HONOLULU (KHON2) — In the next 80 years, researchers predict there will be about 5% more days with rainbows than at the beginning of the 21st century. That’s according to a study led by researchers at the University of Hawaii at Manoa. The reason?

“Living in Hawai‘i, I felt grateful that stunning, ephemeral rainbows were a part of my daily life,” said Kimberly Carlson, the lead author of the study. “I wondered how climate change might affect such rainbow viewing opportunities.”

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Due to the abundance of sunlight and water, islands are the best places to view rainbows. Hawaii is expected to experience a few more days with rainbows per year by 2100 due to climate change, according to the study.

“Our research demonstrates that alterations to non-tangible environmental attributes due to climate change could be significant and are worthy of consideration and mitigation,” the study said.

With burning fossil fuels warming the atmosphere, researchers predict changes in the patterns and amounts of rainfall and cloud cover. Since sunlight and rainfall are essential ingredients for rainbows, this may affect how they occur under climate change.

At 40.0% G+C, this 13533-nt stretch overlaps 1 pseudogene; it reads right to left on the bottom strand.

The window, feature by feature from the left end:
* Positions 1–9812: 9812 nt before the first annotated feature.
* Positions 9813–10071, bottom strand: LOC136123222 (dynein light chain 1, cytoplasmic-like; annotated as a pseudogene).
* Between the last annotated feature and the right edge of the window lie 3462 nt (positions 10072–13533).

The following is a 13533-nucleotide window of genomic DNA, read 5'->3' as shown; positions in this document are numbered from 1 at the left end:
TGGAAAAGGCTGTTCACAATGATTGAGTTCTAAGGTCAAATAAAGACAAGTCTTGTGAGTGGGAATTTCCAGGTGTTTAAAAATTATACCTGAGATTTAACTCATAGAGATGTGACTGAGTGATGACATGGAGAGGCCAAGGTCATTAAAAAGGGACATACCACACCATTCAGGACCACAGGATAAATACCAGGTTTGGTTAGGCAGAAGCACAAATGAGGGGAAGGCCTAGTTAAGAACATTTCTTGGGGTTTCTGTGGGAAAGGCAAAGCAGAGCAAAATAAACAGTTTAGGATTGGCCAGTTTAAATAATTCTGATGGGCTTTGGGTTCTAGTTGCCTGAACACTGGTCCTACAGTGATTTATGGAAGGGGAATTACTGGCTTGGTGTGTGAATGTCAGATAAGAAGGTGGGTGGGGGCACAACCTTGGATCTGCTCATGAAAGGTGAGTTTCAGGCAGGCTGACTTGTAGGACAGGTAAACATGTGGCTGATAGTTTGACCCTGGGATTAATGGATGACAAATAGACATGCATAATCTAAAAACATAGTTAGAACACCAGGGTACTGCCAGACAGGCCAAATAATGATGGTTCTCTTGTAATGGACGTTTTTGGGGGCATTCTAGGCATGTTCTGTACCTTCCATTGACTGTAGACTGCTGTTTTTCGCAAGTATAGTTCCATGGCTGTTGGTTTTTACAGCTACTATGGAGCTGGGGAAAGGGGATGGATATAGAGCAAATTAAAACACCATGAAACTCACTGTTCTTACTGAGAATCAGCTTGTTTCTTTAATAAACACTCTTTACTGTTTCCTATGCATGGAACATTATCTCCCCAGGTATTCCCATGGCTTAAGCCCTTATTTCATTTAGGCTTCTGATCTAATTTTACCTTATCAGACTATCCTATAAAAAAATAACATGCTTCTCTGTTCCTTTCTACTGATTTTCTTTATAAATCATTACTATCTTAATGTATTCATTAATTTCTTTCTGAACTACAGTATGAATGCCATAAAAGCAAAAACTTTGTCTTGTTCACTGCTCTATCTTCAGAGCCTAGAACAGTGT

“We often study how climate change directly affects people’s health and livelihoods, for instance via the occurrence of heat stroke during climate change-enhanced heat waves,” said Camilo Mora, at the UH Mānoa Department of Geography and Environment.

But there aren’t many researchers examining how climate change could change the aesthetic qualities of the environment, like with rainbows.

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Warming is predicted to lead to less snow and more rain at northern latitudes and very high elevations, so these places are forecasted to experience more rainbows. Places with less rainfall due to climate change, such as the Mediterranean, are forecasted to see less rainbows.